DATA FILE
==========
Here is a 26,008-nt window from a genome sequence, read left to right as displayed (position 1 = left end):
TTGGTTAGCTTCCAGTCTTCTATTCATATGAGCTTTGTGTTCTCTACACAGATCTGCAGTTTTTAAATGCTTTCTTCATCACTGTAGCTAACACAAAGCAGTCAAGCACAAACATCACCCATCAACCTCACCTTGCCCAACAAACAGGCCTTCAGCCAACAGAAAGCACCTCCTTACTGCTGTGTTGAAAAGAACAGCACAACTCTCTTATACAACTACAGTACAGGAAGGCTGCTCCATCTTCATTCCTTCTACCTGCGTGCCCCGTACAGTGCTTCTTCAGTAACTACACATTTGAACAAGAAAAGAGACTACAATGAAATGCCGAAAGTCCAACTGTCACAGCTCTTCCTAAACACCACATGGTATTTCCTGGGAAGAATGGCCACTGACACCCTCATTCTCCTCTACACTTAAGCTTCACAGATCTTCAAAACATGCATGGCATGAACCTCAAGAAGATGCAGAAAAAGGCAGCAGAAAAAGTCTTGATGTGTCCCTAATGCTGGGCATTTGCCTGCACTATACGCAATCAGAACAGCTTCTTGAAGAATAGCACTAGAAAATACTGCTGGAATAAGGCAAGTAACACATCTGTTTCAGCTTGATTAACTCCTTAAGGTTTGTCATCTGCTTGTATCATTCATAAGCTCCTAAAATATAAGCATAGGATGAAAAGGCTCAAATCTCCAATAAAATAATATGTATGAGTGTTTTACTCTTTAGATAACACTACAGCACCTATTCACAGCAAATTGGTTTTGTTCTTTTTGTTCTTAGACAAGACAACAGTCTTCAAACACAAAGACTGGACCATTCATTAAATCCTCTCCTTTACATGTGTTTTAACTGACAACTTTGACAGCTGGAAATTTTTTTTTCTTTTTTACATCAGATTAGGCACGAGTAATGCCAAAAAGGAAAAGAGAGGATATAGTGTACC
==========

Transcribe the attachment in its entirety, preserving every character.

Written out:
Here is a 26,008-nt window from a genome sequence, read left to right as displayed (position 1 = left end):
TTGGTTAGCTTCCAGTCTTCTATTCATATGAGCTTTGTGTTCTCTACACAGATCTGCAGTTTTTAAATGCTTTCTTCATCACTGTAGCTAACACAAAGCAGTCAAGCACAAACATCACCCATCAACCTCACCTTGCCCAACAAACAGGCCTTCAGCCAACAGAAAGCACCTCCTTACTGCTGTGTTGAAAAGAACAGCACAACTCTCTTATACAACTACAGTACAGGAAGGCTGCTCCATCTTCATTCCTTCTACCTGCGTGCCCCGTACAGTGCTTCTTCAGTAACTACACATTTGAACAAGAAAAGAGACTACAATGAAATGCCGAAAGTCCAACTGTCACAGCTCTTCCTAAACACCACATGGTATTTCCTGGGAAGAATGGCCACTGACACCCTCATTCTCCTCTACACTTAAGCTTCACAGATCTTCAAAACATGCATGGCATGAACCTCAAGAAGATGCAGAAAAAGGCAGCAGAAAAAGTCTTGATGTGTCCCTAATGCTGGGCATTTGCCTGCACTATACGCAATCAGAACAGCTTCTTGAAGAATAGCACTAGAAAATACTGCTGGAATAAGGCAAGTAACACATCTGTTTCAGCTTGATTAACTCCTTAAGGTTTGTCATCTGCTTGTATCATTCATAAGCTCCTAAAATATAAGCATAGGATGAAAAGGCTCAAATCTCCAATAAAATAATATGTATGAGTGTTTTACTCTTTAGATAACACTACAGCACCTATTCACAGCAAATTGGTTTTGTTCTTTTTGTTCTTAGACAAGACAACAGTCTTCAAACACAAAGACTGGACCATTCATTAAATCCTCTCCTTTACATGTGTTTTAACTGACAACTTTGACAGCTGGAAATTTTTTTTTCTTTTTTACATCAGATTAGGCACGAGTAATGCCAAAAAGGAAAAGAGAGGATATAGTGTACC